**S****TRESS**

Stress is the ratio of applied force *F *and cross section *A*, defined as “force per area”.

**Direct Stress or Normal Stress**

Stress normal to the plane is usually denoted “**normal stress**” and can be expressed as

*σ **= F**n **/ A (1)*

*where*

*σ **= normal stress ((Pa) N/m**2**, psi)*

*F**n **= normal component force (N, lb**f**)*

*A = area (m**2**, in**2**)*

**Shear Stress**

Stress parallel to the plane is usually denoted “**shear stress**” and can be expressedas

*τ **= F**p **/ A (2)*

*where*

*τ **= shear stress ((Pa) N/m**2**, psi)*

*F**p **= parallel component force (N, lb**f**)*

*A = area (m**2**, in**2**)*

**Strain**

Strain is defined as “deformation of a solid due to stress” and can be expressed as

*ε **= dl / l**o **= **σ **/ E (3)*

*where*

*dl = change of length (m, in)*

*l**o **= initial length (m, in)*

*ε **= unitless measure of engineering strain*

*E = **Young’s modulus **(Modulus of Elasticity) (Pa, psi)*

**Hooke’s Law – Modulus of Elasticity (Young’s Modulus or Tensile Modulus)**

Most metals have deformations that are proportional with the imposed loads over a range of loads. Stress is proportional to load and strain is proportional to deformation expressed by the Hooke’s law like

*E = stress / strain = (F**n **/ A) / (dl / l**o**) (4)*

*where*

*E = Young’s modulus (N/m**2**) (lb/in**2**, psi)*

Modulus of Elasticity or Young’s Modulus are commonly used for metals and metal alloys and expressed in terms *10**6 **lb**f**/in**2**,*

*N/m**2 **or Pa*. Tensile modulus are often used for plastics and expressed in terms *10**5 **lb**f**/in**2 **or GPa*.

**Poisson’s Ratio**

*υ **= – **ε**t **/ **ε**l*

*where*

*υ **= Poisson’s ratio*

*ε**t **= transverse strain*

*ε**l **= longitudinal or axial strain*

Strain can be expressed as

*ε **= dl/L*

*where*

*dl = change in length*

*L = initial length*

For most common materials the Poisson’s ratio is in the range *0 – 0.5*.

**Elasticity**

Elasticity is a property of an object or material which will restore it to its original shape after distortion. A spring is an example of an elastic object – when stretched, it exerts a restoring force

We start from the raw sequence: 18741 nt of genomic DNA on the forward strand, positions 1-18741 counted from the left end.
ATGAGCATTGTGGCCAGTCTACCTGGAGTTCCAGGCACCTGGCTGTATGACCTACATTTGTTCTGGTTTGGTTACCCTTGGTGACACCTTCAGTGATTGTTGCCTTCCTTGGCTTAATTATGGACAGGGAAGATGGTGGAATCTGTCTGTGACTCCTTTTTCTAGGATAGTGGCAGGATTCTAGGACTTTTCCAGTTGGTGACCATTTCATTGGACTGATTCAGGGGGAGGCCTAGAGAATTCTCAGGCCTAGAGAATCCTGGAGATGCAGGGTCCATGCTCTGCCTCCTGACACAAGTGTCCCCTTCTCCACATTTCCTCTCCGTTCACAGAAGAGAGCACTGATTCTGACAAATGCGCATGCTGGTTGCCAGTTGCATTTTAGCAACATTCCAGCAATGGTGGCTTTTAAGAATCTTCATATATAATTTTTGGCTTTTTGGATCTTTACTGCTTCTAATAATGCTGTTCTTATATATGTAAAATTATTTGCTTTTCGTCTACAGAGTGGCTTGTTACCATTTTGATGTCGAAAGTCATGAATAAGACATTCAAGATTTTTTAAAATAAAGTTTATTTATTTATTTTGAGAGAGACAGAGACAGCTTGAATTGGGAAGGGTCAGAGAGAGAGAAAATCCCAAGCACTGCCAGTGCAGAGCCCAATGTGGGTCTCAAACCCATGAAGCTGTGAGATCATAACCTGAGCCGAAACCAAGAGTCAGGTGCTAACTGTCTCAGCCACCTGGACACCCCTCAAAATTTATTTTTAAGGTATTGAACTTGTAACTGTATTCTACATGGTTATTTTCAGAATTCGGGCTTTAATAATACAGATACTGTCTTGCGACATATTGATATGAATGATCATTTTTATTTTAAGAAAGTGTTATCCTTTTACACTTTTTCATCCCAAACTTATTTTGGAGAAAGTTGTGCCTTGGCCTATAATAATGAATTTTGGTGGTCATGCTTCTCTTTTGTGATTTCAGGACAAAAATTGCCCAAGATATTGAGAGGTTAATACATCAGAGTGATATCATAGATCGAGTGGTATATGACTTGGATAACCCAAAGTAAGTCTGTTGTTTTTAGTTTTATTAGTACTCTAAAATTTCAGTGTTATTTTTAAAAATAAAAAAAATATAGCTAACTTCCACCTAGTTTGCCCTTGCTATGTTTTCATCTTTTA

which tends to bring it back to its original length. This restoring force is in general proportional to the stretch described by Hooke’s Law.

**Hooke’s Law**

One of the properties of elasticity is that it takes about twice as much force to stretch a spring twice as far. That linear dependence of displacement upon stretching force is called Hooke’s law which can be expressed as

*F**s **= -k dL (4)*

*where*

*F**s **= force in the spring (N)*

*k = spring constant (N/m)*

*dL = elongation of the spring (m)*

**Yield strength**

Yield strength, or the yield point, is defined in engineering as the amount of stress that a material can undergo before moving from elastic deformation into plastic deformation.

**Ultimate Tensile Strength**

The Ultimate Tensile Strength – *UTS *– of a material is the limit stress at which the material actually breaks, with sudden release of the stored elastic energy.

Modulus of Rigidity (or Shear Modulus) is the

coefficient of elasticity for a shearing force. It is defined as “the ratio of shear stress to the displacement per unit sample length (shear strain)” . Modulus of Rigidity can be experimentally determined from the slope of a stress-strain curve created during tensile tests conducted on a sample of the material.

**Definition of Modulus of Rigidity**:

The ratio of shear stress to the displacement per unit sample length (shear strain)